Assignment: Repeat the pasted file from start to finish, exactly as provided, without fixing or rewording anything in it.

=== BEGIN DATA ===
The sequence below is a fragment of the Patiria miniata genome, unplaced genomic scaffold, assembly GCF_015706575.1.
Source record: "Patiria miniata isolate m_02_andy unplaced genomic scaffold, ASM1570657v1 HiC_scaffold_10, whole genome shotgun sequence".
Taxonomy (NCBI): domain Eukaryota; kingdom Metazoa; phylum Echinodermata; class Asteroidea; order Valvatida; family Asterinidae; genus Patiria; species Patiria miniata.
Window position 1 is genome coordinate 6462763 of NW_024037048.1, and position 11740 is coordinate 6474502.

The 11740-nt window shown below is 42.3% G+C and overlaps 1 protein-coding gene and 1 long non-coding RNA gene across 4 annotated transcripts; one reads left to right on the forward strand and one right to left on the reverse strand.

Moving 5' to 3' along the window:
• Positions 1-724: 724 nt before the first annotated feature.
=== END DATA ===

The sequence below is a fragment of the Patiria miniata genome, unplaced genomic scaffold, assembly GCF_015706575.1.
Source record: "Patiria miniata isolate m_02_andy unplaced genomic scaffold, ASM1570657v1 HiC_scaffold_10, whole genome shotgun sequence".
Taxonomy (NCBI): domain Eukaryota; kingdom Metazoa; phylum Echinodermata; class Asteroidea; order Valvatida; family Asterinidae; genus Patiria; species Patiria miniata.
Window position 1 is genome coordinate 6462763 of NW_024037048.1, and position 11740 is coordinate 6474502.

The 11740-nt window shown below is 42.3% G+C and overlaps 1 protein-coding gene and 1 long non-coding RNA gene across 4 annotated transcripts; one reads left to right on the forward strand and one right to left on the reverse strand.

Moving 5' to 3' along the window:
• Positions 1-724: 724 nt before the first annotated feature.